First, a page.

Tax Season Communications Throughout the Season

By Ashley Ray | March 1, 2019
Posted in: Misc

When it comes to marketing your tax business, the same messaging all year long is not going to cut it. As you progress throughout the season, your message needs to appeal to different types of taxpayers. Here’s a peek at what we do over at our sister company, Peoples Tax, and what we recommend for all tax firms throughout the season.

Start of the Tax Season

Your initial tax season marketing efforts should start in Mid-January and run through about mid-February. As a best practice, most of your marketing budget should be spent on this first flight to increase reach and frequency before many taxpayers have already filed. Once tax season gets underway, you’re faced with a diminishing market as more taxpayers file each day.

Here are some marketing activities to consider during this first part of the tax season.

  • A Facebook, LinkedIn, and/or Google advertising campaign to get people in the door and increase reach as much as possible.
  • Messaging across all communications platforms (social media, blog, newsletter, etc.) about the importance of filing early.
  • Personal invitations to current clients to make their tax appointments.
  • Direct Mailers.
  • Speaking engagements around town to increase your firm’s exposure.

Mid Tax Season

The middle of tax season should be lower key in terms of marketing spend, however, messaging across communications platforms should remain consistent. There is a smaller pool of taxpayers who need to file – some of them are motivated to do so, the others are procrastinating. You need to speak to both.

Here are some marketing activities to consider during the middle of tax season.

  • Communications around not waiting until the last minute.
  • Promotions around switching to your tax firm over another.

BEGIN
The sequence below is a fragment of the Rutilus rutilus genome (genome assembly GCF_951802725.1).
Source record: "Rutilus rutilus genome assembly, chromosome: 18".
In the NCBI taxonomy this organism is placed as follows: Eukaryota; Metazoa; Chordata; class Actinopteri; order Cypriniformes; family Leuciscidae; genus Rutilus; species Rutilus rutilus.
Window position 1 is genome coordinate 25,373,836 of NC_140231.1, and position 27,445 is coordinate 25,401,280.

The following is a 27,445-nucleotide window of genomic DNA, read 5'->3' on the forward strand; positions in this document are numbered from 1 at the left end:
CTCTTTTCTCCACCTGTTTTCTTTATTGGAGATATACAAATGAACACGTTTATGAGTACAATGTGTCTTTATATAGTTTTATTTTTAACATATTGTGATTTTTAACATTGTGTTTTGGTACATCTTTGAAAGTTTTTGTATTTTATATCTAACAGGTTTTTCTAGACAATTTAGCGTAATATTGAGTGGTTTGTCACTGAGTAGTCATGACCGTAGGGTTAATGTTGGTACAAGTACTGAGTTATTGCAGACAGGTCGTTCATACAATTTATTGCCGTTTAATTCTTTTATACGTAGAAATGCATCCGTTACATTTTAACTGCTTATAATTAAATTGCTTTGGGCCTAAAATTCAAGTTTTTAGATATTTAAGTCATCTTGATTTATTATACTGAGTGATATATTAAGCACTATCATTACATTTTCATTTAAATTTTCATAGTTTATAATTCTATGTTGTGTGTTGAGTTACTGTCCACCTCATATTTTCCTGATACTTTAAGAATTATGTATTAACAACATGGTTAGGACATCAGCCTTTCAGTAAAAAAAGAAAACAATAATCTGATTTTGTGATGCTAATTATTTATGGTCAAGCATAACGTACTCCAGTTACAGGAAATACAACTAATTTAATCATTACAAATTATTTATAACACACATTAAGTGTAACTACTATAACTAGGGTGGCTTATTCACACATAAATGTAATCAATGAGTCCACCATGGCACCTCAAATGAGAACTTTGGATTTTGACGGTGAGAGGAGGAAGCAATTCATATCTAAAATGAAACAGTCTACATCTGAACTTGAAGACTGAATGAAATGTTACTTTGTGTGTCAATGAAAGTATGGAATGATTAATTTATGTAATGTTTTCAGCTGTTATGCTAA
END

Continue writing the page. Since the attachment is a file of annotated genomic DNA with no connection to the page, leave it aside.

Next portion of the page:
• Educational posts about the dangers of tax software.
  • Reminders to clients who haven’t made appointments.
  • Networking, networking, networking.
  • Referral incentives.
  • Communications around getting in to file as it might take longer this year.
  • Education around the changes to the tax law.

Late Tax Season

The last 2-3 weeks of the tax season are for the procrastinators. They either haven’t had time to file, just don’t want to deal with it because it’s too complicated, or are afraid. You’ve got to speak to all of these fears and attitudes to bring those taxpayers through your doors. Focus on messaging that targets individuals with more complex returns and small businesses.

Here are some marketing activities to consider during the end of tax season.

  • An advertising campaign that targets late filers and small businesses.
  • Messaging around the filing deadline and information on how to prepare for a tax appointment.
  • Testimonials from clients.
  • Education around working with a tax preparer to alleviate fears.
  • Messaging around filing an extension before the deadline.

Post Tax Season

As you know, tax season isn’t over after April 15th. Every year more taxpayers apply for extensions.  Many of these taxpayers will need help during the off-season and tax preparers should make themselves available to serve them. So far this year, according to the latest IRS statistics, extensions are up by more than 25% over last year.

While it may be useless to do any paid advertising at this time, you definitely shouldn’t abandon communications. For one, you need to reach out to clients who filed with you this year to thank them and get them to take a post-tax season survey. Surveys help gauge client satisfaction and serve as a way to evaluate your tax season. For two, you need to communicate that you’re still taking clients and would be happy to file regardless of the deadline. Messaging should be around what to do if they missed the deadline, and why they should make an appointment as soon as possible.

Tax season marketing doesn’t have to be complicated if you have the right plan and tools to execute. If you’re looking for a resource that outlines exactly what do, check out our Tax Practice Management Tools.

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